3. Once you have the snapshot, your backup server needs to see the snapshot LUN, and be able to mount the filesystem on the LUN. If your backup server doesn’t run the same operating system as your production servers this may be an issue. Ie. Try convincing a Windows server to mount a ZFS Pool (I dare you).

Anyway- these are just some things to look out for when you want to use storage level snapshots to backup servers without loading the production systems themselves. In another post I’ll touch on some EMC infrastructure specifics to look out for.

When 99.999% Isn’t Good Enough

When discussing availability of a service, it is common to hear the term “Five Nines” referring to a service being available 99.999% of the time but “Five Nines” are relative. If your time frame is a week, then your service can be unavailable for 6.05 seconds whereas a time frame of a year, allows for a very respectable 5.26 minutes.

In reality, none of those calculations are relevant because no one cares if a service is unavailable for 10 hours, as long as they aren’t trying to use it. On the other hand, if you’re handling 50,000 transactions per second, 6.05 seconds of unavailability could cost you 302,500 transactions and no one cares if you met your SLA.

This problem is one I’ve come up against a number of times in the past and recently even more and the issue is orders of magnitude in IT. The larger the volume of business you handle, the less relevant the Five Nines become.

Google became famous years ago for its novel approach to hardware availability. They were using servers and disks on such a scale that they could no longer prevent the failures and they decided not to even try. Instead, they planned to sustain lots of failures and made a business of knowing when to expect problems and where. As much as we would like to be able to take Google’s approach to things, I think most of our IT budgets aren’t up for it.

Another good example is EMC2 who boast 99.999% availability for their Clariion line of storage systems. I want to start by saying that I use EMC storage and I’m happy with them. Regardless, their claim of 99.999% availability doesn’t give me any comfort for the following reasons.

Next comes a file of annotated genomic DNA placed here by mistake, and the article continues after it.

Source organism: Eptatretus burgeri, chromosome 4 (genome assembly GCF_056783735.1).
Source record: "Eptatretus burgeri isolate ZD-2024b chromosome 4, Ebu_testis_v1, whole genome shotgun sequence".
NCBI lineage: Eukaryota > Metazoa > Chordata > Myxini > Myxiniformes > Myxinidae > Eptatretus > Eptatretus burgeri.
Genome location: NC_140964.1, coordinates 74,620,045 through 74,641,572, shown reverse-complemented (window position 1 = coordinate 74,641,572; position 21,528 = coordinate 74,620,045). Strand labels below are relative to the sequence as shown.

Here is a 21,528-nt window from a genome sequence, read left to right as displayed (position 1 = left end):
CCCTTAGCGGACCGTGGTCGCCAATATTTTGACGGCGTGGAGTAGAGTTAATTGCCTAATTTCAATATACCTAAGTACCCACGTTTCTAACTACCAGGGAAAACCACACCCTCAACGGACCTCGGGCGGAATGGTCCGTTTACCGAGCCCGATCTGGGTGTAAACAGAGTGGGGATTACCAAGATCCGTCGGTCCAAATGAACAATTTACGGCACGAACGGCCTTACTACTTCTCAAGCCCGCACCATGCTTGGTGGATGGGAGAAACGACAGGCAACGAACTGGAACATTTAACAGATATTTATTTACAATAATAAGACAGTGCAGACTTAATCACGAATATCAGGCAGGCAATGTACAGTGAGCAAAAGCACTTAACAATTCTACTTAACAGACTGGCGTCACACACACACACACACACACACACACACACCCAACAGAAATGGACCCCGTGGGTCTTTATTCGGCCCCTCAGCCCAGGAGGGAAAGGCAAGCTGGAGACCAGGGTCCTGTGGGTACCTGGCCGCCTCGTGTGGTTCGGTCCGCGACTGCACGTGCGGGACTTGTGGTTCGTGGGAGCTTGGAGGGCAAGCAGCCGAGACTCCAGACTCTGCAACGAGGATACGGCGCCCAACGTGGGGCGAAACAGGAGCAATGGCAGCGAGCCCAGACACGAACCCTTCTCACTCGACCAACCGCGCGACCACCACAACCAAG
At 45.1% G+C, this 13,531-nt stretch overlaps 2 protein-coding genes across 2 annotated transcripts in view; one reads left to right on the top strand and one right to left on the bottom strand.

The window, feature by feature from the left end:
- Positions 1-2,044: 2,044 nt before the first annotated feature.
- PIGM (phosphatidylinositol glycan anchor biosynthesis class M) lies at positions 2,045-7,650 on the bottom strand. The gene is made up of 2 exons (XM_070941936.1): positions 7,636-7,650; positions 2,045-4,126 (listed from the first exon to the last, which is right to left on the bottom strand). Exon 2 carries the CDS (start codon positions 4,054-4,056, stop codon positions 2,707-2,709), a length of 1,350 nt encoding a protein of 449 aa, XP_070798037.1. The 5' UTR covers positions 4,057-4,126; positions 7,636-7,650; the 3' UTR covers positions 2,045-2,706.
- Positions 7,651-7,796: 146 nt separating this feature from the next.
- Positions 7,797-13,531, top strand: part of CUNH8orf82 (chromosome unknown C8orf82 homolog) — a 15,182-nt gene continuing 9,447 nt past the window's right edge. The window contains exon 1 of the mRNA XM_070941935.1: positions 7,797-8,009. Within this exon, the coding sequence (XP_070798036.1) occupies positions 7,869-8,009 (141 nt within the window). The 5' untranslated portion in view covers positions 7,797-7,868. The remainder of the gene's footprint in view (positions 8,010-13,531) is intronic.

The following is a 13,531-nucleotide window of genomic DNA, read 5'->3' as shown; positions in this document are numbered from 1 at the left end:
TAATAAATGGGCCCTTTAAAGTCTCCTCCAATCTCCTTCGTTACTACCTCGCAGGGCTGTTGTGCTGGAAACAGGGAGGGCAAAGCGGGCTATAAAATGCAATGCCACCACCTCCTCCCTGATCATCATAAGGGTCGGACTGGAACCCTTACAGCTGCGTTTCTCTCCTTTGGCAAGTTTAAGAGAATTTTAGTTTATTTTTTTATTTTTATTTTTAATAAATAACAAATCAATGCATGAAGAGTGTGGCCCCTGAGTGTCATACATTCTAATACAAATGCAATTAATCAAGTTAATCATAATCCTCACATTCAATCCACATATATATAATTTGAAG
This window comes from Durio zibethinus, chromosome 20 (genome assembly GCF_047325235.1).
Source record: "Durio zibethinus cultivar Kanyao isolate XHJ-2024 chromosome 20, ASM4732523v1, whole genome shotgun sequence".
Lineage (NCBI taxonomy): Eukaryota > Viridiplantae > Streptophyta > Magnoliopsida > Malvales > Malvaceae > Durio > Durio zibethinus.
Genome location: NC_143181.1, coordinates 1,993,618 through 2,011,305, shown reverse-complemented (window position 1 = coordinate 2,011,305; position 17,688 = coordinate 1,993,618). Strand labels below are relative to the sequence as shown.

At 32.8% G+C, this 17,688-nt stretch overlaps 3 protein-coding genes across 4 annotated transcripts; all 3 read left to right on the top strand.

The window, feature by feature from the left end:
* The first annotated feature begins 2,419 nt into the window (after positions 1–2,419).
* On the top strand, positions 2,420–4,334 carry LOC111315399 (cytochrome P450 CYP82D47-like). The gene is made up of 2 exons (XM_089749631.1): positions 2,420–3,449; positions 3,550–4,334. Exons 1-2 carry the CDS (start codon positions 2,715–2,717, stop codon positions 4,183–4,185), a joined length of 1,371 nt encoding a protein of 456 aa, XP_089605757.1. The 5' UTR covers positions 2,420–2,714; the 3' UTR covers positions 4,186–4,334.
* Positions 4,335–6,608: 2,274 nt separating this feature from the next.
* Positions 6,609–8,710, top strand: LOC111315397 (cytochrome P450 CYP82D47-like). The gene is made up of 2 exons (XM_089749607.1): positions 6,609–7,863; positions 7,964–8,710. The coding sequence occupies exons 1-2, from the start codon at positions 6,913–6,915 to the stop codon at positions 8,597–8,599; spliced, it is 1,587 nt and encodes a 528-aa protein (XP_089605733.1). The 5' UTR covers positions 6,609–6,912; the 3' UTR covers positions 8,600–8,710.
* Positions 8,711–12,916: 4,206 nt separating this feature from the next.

According to a Whitepaper from 2007 (maybe they have changed things since then) EMC has a team which calculates availability for every Clariion in the field on a weekly basis. Assuming there were 2000 Clariion systems in the field on a given week(the example given in the whitepaper), and across all of them was 1.5 hours of downtime, then:

2000 systems x 7 days x 24 hours   =  336,000 total hours of runtime
336,000 hours - 1.5 hours downtime =  335,998.5 hours of uptime
335,998.5 / 336,000                =  99.9996% uptime

That is great, at least that is what EMC wants you to think. I look at this and understand something totally different. According to this guy, as of the beginning of 2009 there were 300,000 Clariion’s sold- not 2000. That is two orders of magnitude different meaning:

300,000 systems x 7 days x 24 hours   =  50,400,000 total hours of runtime
336,000 hours - 504 hours downtime    =  50,399,496 hours of uptime
50,399,496 / 50,400,000               =  99.999% uptime

Granted, that is a lot of uptime but 504 hours of downtime is still 21 full days of downtime for someone. If it were possible for 21 full days of downtime to fit in one week, they could all be yours and EMC would still be able to claim 99.999% availability according to their calculations. By the same token, 3 EMC customers each week could theoretically have no availability the entire week and one of those customers could be me.

Since storage failures can cause soo many complications, I figure it is much more likely that EMC downtime comes in days as opposed to minutes or hours. Either way, Five Nines is lost in the scale of things in this case as well.

Content Delivery Networks provide another availability vs scale problem. Akamai announced record breaking amounts of traffic on their network in January 2009. They passed 2 terabits and 12,000,000 requests per second. (I don’t use Akamai but I think it is amazing that they delivered over 2 terabits/second of traffic). With that level of traffic, even if Akamai would provide a 99.999% availability SLA, they could have had 120 failed requests per second, 7200 failed requests per minute, etc.